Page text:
King of Tokyo Review

Richard Garfield.   A wealthy man, living the dream of all game designers everywhere to put out something that just PRINTS money for the publisher.  He did it and I won’t besmirch Magic the Gathering one bit because without it we wouldn’t have Shadowfist or Jyhad and probably would not have had the sexplosion of boardgames we have today.

You’d figure a guy like this would just buy an island somewhere with the proceeds off his black lotuses alone– but he didn’t, he kept cranking out games left and right, and none of them were bad– just nothing like Magic in terms of making the greenbacks.  Jyhad is superior in everyway to his first CCG for multiplayer, and I would rather plow through the rules again for a game of Netrunner with starter decks than play Magic.  However, these were CCG’s in the same vein as his blockbuster and with the deluge of CCG’s at the time, who needed them?  It wasn’t until Roborally that he moved into the boardgame region– and that’s a great game.  Now decades later we get what is essentially a spin on Yahtzee with a lot of rolling of the dice: King of Tokyo.  I was more than a little confused to see his name on the box, what with the kawaii style illustrations along the lines of Small World and the like– and a dice game of all things!

I’ve only gotten in 10 games so far (my absolute minimum before writing a review) and that said, Mr. Garfield knows what he’s doing and he’s put out what I think could be the best game of 2011.

The chrome is all about monsters tearing all sorts of shit up in Tokyo ala King of the Monsters or Godzilla Final Wars (an awesome film that has to be seen to be believed).  Each player picks one of the arch-typical monsters (a Godzilla clone, King Kong type big ape, a giant crab, etc.) and takes a very well made stand up/illustrated figure and slaps it in front of him along with a cardboard piece with a couple dials in it for scoring (Victory Points and Health).  All of the monstrosities are exactly the same with the exception of the names and aesthetics.  As you will see below, the game starts symmetrical, but becomes asymmetrical as the players play the game.   The board itself has only two spaces, Tokyo and Tokyo Bay.  With 4 or less players, Tokyo Bay is not used so essentially the game has a board with a single space!  The goal of the game is either take out all the other monsters by reducing their health to zero or getting to 20 victory points first.  This is accomplished by sitting on the Tokyo space at the beginning of your turn, having another player concede Tokyo to your monster after doing damage to them, scoring sets on the dice or by purchasing power up cards that give VP’s (such as a bullet train or a bunch of tanks).  The game comes with a deck of cards that consists of a mess of zany stuff– most of the fluff and crazy mechanics are here–and four are laid out for purchase at all times by any monster with enough power points (little green cubes).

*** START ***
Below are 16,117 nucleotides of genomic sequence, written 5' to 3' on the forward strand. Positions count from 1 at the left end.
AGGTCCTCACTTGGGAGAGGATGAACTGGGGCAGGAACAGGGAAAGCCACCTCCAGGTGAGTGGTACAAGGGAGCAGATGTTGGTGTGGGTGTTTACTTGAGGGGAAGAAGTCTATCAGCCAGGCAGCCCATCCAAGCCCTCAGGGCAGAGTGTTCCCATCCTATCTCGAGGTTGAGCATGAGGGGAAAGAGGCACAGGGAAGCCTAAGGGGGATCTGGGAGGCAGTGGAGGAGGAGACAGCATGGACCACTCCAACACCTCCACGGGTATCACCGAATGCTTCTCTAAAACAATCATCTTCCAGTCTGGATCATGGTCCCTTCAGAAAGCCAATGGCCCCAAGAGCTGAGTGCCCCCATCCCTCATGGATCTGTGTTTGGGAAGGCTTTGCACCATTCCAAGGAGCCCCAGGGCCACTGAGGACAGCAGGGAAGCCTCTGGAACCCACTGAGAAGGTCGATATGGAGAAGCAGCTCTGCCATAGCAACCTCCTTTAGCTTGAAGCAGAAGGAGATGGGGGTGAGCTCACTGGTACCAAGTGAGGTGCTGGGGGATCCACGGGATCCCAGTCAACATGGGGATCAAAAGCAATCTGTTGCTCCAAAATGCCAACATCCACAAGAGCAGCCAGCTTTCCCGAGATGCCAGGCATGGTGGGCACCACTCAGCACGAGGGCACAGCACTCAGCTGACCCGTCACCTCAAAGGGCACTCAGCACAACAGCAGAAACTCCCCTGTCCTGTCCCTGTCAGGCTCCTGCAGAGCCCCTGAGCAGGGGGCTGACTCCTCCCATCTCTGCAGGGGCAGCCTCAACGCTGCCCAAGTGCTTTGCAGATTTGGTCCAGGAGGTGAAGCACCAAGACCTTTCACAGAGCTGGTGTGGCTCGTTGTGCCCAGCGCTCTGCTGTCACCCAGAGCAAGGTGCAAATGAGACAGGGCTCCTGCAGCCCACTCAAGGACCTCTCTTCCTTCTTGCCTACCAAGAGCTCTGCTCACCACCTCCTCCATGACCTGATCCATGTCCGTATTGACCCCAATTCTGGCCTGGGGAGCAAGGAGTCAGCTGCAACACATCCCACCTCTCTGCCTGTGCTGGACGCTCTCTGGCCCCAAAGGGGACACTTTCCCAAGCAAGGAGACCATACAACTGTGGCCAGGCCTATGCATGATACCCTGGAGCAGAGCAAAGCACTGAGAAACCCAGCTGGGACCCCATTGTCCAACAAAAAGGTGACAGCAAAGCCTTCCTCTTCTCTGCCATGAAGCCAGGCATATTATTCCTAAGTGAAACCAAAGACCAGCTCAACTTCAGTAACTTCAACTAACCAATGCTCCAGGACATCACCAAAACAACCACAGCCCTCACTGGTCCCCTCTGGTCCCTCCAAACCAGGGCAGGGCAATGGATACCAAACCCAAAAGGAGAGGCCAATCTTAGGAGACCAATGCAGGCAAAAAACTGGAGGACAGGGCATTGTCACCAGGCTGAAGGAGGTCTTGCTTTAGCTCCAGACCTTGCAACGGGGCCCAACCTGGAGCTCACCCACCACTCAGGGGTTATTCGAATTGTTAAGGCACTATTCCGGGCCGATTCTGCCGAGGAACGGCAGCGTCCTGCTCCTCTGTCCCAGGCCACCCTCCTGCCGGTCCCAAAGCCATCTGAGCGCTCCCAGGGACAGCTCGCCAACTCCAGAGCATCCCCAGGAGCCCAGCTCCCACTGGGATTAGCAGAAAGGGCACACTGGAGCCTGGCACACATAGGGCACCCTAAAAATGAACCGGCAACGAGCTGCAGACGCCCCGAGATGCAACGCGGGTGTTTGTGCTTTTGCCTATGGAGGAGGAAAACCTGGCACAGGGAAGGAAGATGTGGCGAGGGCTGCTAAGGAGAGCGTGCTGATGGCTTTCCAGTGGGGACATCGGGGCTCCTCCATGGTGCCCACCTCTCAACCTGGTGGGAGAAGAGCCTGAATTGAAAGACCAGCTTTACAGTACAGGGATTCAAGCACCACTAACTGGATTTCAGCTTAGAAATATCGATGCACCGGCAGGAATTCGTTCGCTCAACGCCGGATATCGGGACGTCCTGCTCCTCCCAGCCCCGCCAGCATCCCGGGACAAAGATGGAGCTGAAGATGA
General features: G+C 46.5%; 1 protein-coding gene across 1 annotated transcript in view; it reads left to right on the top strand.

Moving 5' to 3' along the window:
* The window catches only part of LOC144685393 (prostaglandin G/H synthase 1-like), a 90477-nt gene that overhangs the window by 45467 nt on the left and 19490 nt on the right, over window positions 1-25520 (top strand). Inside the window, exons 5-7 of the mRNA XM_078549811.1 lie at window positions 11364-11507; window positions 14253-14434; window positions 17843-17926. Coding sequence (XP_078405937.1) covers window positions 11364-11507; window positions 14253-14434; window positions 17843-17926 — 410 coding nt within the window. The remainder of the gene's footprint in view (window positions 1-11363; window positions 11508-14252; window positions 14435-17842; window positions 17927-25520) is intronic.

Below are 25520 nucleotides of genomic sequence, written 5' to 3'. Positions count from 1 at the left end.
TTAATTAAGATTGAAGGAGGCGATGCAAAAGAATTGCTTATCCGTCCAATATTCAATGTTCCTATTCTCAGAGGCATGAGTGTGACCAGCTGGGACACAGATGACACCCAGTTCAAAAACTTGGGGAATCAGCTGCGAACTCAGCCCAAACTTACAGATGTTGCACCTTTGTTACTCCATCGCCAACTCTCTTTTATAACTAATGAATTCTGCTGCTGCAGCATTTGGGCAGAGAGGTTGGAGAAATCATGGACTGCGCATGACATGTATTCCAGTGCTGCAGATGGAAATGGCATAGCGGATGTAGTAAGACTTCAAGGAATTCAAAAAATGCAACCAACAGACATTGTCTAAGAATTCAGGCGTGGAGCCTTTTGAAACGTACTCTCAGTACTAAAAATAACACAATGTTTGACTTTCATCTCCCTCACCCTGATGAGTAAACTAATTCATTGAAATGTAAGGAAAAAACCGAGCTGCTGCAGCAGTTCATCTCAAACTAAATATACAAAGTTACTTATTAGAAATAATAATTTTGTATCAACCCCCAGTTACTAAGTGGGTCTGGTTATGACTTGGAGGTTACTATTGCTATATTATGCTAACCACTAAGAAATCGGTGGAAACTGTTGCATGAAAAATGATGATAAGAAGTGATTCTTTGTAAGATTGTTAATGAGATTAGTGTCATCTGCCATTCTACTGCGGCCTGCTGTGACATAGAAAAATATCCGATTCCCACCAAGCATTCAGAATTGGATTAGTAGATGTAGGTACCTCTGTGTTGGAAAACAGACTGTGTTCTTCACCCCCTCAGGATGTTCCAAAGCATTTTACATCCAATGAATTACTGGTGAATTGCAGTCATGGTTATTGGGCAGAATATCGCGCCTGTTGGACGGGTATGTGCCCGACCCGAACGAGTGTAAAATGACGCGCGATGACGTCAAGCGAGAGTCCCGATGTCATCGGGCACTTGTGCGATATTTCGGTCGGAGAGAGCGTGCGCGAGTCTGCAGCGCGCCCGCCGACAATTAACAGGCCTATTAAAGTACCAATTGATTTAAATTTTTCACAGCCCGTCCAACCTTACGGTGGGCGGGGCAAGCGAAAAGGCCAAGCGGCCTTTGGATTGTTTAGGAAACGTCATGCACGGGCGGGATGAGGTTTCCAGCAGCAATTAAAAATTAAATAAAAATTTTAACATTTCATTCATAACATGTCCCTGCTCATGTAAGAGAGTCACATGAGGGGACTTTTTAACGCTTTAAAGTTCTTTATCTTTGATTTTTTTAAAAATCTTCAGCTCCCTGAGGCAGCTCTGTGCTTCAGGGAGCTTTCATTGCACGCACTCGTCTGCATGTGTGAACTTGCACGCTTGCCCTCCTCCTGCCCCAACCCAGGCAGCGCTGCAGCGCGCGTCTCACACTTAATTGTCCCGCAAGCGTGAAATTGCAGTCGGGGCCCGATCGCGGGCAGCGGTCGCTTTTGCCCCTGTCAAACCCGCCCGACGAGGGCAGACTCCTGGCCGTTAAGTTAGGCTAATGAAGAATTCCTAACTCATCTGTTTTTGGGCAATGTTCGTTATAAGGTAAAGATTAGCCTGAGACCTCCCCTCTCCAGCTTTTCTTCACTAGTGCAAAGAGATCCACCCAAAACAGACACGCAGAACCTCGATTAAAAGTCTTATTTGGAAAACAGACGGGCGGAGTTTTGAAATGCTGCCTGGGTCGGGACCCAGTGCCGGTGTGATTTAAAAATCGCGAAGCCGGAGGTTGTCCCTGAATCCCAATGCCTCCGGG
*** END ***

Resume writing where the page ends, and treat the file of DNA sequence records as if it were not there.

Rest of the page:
Each players turn consists of rolling six huge dice that have different icons on each side– one is an attack that will do damage to all creatures not in your current location, one gains health (not in Tokyo though) one gives power points with which you can buy power cards and a set of 1, 2 and 3 that when rolled in a set of 3 give that many victory points.  So if a player rolls three 1’s they get one VP.  Players get two rerolls of any of the dice after their first roll and after the final reroll, must take the actions shown on the dice (you cannot choose not to attack for example).  Attacking hurts Monsters inside Tokyo if you are outside and ALL the monsters outside Tokyo if you are inside.   Once the dice actions are complete, players can buy the power cards with available power and then the turn passes.

The rerolls are where the decisions start to get interesting.  Players have a lot of control, not so much over what they roll, but what they don’t want to use.   So when you sit down to a game you can think– I want to try X tactic this time, such as set collecting, holding Tokyo or powering up my monster.  Set collection is a very viable way to win the game, as well as simply going for as many power points as you can get and buying up VP’s.  Since there is a lot of interaction between players, nothing you do is in a vacuum.

The first time I played I found it odd that the monsters were all exactly the same, but this is where some of the genius of this design shines through– as you play the game, you get to build up your beastie using the power cards to the creature you want.   As the game goes along, each monsters starts to have stuff that it alone does– such as hitting all other players with it’s attacks or shrinking the other monsters down to a squashable size, etc.

There are some terrible translation problems on quite a few of the cards (this was originally a French game) but if you play in the spirit of the rules these are easily figured out.  I do mean terrible though so watch the card text closely the first few times you play.

That said, this is not a heavy game, but I absolutely refuse to agree with reviewers that call this the damning “light filler,” I have had nights where we played only this game and it was a shitstorm of awesome monster smack talk and derision. Certainly it’s not Wallenstein or Blood Royale, but how often can you bust out something heavy like that and have it play well with all the chatter and drinking that goes on in a typical board game night?  Not very often: while King of Tokyo can be busted out in 5 minutes and played in 20-30 (some games are even shorter).